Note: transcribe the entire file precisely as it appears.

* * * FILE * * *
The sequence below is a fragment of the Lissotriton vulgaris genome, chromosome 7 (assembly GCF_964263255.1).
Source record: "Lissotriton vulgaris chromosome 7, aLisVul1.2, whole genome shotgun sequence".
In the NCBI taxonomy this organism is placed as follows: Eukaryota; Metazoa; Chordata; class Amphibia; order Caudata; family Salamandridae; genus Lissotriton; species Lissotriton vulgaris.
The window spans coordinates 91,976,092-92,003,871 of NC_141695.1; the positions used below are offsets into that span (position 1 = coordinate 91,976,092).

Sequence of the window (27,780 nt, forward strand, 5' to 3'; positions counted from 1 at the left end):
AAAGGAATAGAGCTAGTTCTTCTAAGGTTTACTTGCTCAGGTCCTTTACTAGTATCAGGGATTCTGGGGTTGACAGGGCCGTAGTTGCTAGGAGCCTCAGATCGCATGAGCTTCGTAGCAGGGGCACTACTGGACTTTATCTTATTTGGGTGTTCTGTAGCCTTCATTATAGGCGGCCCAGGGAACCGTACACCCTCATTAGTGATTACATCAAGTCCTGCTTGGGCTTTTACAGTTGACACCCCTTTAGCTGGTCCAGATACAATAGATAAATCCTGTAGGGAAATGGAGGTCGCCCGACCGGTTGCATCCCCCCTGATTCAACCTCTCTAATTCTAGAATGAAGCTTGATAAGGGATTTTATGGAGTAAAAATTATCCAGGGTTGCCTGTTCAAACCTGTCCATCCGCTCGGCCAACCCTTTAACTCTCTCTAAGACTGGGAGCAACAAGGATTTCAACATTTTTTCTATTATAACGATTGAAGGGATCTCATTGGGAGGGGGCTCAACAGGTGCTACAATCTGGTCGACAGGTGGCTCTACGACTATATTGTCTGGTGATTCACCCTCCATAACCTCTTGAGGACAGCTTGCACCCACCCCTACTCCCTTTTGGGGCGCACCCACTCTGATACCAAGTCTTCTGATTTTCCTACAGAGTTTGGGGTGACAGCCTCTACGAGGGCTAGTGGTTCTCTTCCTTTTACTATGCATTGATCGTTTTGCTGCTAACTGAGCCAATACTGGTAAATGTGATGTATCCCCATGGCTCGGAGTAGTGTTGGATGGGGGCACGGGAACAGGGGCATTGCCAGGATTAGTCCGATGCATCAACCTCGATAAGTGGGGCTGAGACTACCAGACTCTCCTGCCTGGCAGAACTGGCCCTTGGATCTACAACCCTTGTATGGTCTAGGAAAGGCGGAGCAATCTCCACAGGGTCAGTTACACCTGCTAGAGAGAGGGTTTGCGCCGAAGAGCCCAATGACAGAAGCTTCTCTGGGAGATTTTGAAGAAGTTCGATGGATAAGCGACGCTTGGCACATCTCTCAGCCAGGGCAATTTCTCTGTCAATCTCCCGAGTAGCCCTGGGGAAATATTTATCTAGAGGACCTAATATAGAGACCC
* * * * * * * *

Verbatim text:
The sequence below is a fragment of the Lissotriton vulgaris genome, chromosome 7 (assembly GCF_964263255.1).
Source record: "Lissotriton vulgaris chromosome 7, aLisVul1.2, whole genome shotgun sequence".
In the NCBI taxonomy this organism is placed as follows: Eukaryota; Metazoa; Chordata; class Amphibia; order Caudata; family Salamandridae; genus Lissotriton; species Lissotriton vulgaris.
The window spans coordinates 91,976,092-92,003,871 of NC_141695.1; the positions used below are offsets into that span (position 1 = coordinate 91,976,092).

Sequence of the window (27,780 nt, forward strand, 5' to 3'; positions counted from 1 at the left end):
AAAGGAATAGAGCTAGTTCTTCTAAGGTTTACTTGCTCAGGTCCTTTACTAGTATCAGGGATTCTGGGGTTGACAGGGCCGTAGTTGCTAGGAGCCTCAGATCGCATGAGCTTCGTAGCAGGGGCACTACTGGACTTTATCTTATTTGGGTGTTCTGTAGCCTTCATTATAGGCGGCCCAGGGAACCGTACACCCTCATTAGTGATTACATCAAGTCCTGCTTGGGCTTTTACAGTTGACACCCCTTTAGCTGGTCCAGATACAATAGATAAATCCTGTAGGGAAATGGAGGTCGCCCGACCGGTTGCATCCCCCCTGATTCAACCTCTCTAATTCTAGAATGAAGCTTGATAAGGGATTTTATGGAGTAAAAATTATCCAGGGTTGCCTGTTCAAACCTGTCCATCCGCTCGGCCAACCCTTTAACTCTCTCTAAGACTGGGAGCAACAAGGATTTCAACATTTTTTCTATTATAACGATTGAAGGGATCTCATTGGGAGGGGGCTCAACAGGTGCTACAATCTGGTCGACAGGTGGCTCTACGACTATATTGTCTGGTGATTCACCCTCCATAACCTCTTGAGGACAGCTTGCACCCACCCCTACTCCCTTTTGGGGCGCACCCACTCTGATACCAAGTCTTCTGATTTTCCTACAGAGTTTGGGGTGACAGCCTCTACGAGGGCTAGTGGTTCTCTTCCTTTTACTATGCATTGATCGTTTTGCTGCTAACTGAGCCAATACTGGTAAATGTGATGTATCCCCATGGCTCGGAGTAGTGTTGGATGGGGGCACGGGAACAGGGGCATTGCCAGGATTAGTCCGATGCATCAACCTCGATAAGTGGGGCTGAGACTACCAGACTCTCCTGCCTGGCAGAACTGGCCCTTGGATCTACAACCCTTGTATGGTCTAGGAAAGGCGGAGCAATCTCCACAGGGTCAGTTACACCTGCTAGAGAGAGGGTTTGCGCCGAAGAGCCCAATGACAGAAGCTTCTCTGGGAGATTTTGAAGAAGTTCGATGGATAAGCGACGCTTGGCACATCTCTCAGCCAGGGCAATTTCTCTGTCAATCTCCCGAGTAGCCCTGGGGAAATATTTATCTAGAGGACCTAATATAGAGACCC